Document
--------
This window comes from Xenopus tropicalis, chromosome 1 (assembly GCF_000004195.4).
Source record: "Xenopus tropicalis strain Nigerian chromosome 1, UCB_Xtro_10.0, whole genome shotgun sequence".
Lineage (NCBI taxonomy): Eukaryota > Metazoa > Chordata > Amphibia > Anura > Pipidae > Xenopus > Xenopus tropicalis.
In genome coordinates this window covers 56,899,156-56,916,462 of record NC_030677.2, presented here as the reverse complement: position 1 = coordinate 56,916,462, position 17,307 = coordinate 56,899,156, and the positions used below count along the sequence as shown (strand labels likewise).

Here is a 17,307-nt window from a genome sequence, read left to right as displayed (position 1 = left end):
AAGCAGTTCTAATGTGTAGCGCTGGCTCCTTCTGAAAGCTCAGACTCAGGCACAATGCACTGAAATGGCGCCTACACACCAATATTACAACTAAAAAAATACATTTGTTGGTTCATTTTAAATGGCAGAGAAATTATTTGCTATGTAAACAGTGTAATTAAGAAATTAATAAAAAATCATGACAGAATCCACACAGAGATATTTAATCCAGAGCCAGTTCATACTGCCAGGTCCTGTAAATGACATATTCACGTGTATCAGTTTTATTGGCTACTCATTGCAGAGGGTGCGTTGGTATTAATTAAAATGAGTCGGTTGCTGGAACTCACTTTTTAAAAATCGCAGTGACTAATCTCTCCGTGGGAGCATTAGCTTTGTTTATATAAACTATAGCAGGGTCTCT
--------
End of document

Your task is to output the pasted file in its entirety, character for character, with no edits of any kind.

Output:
This window comes from Xenopus tropicalis, chromosome 1 (assembly GCF_000004195.4).
Source record: "Xenopus tropicalis strain Nigerian chromosome 1, UCB_Xtro_10.0, whole genome shotgun sequence".
Lineage (NCBI taxonomy): Eukaryota > Metazoa > Chordata > Amphibia > Anura > Pipidae > Xenopus > Xenopus tropicalis.
In genome coordinates this window covers 56,899,156-56,916,462 of record NC_030677.2, presented here as the reverse complement: position 1 = coordinate 56,916,462, position 17,307 = coordinate 56,899,156, and the positions used below count along the sequence as shown (strand labels likewise).

Here is a 17,307-nt window from a genome sequence, read left to right as displayed (position 1 = left end):
AAGCAGTTCTAATGTGTAGCGCTGGCTCCTTCTGAAAGCTCAGACTCAGGCACAATGCACTGAAATGGCGCCTACACACCAATATTACAACTAAAAAAATACATTTGTTGGTTCATTTTAAATGGCAGAGAAATTATTTGCTATGTAAACAGTGTAATTAAGAAATTAATAAAAAATCATGACAGAATCCACACAGAGATATTTAATCCAGAGCCAGTTCATACTGCCAGGTCCTGTAAATGACATATTCACGTGTATCAGTTTTATTGGCTACTCATTGCAGAGGGTGCGTTGGTATTAATTAAAATGAGTCGGTTGCTGGAACTCACTTTTTAAAAATCGCAGTGACTAATCTCTCCGTGGGAGCATTAGCTTTGTTTATATAAACTATAGCAGGGTCTCT